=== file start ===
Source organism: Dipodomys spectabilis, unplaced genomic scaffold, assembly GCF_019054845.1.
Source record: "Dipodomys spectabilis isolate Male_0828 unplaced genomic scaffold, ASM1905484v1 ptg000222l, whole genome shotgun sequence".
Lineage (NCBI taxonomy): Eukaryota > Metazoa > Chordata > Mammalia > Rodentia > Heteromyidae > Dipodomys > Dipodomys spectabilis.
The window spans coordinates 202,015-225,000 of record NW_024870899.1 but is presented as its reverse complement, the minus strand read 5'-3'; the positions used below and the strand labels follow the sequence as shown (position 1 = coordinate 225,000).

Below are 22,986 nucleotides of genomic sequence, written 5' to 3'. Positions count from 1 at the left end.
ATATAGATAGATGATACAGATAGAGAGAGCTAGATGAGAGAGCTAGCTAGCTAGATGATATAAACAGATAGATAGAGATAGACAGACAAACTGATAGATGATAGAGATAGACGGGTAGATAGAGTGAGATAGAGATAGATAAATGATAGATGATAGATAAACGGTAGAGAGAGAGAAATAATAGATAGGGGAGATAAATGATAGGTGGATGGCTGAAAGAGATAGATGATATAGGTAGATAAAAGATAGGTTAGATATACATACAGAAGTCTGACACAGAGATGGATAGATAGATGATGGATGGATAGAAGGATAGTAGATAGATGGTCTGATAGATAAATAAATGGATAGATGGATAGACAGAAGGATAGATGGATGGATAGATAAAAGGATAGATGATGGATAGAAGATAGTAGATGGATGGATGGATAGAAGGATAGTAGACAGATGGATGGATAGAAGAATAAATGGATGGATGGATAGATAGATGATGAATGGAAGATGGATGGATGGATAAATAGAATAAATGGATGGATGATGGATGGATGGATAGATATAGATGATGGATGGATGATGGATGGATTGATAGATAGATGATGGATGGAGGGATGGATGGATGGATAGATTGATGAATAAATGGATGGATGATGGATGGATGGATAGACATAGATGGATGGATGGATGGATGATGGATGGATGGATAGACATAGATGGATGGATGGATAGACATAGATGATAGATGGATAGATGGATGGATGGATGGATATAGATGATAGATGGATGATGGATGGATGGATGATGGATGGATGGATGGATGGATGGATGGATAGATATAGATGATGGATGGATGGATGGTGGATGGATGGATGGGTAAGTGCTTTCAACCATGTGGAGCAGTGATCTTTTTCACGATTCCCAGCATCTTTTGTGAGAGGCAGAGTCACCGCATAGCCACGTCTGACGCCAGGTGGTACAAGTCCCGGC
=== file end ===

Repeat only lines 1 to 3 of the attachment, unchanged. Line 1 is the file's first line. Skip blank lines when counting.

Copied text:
Source organism: Dipodomys spectabilis, unplaced genomic scaffold, assembly GCF_019054845.1.
Source record: "Dipodomys spectabilis isolate Male_0828 unplaced genomic scaffold, ASM1905484v1 ptg000222l, whole genome shotgun sequence".
Lineage (NCBI taxonomy): Eukaryota > Metazoa > Chordata > Mammalia > Rodentia > Heteromyidae > Dipodomys > Dipodomys spectabilis.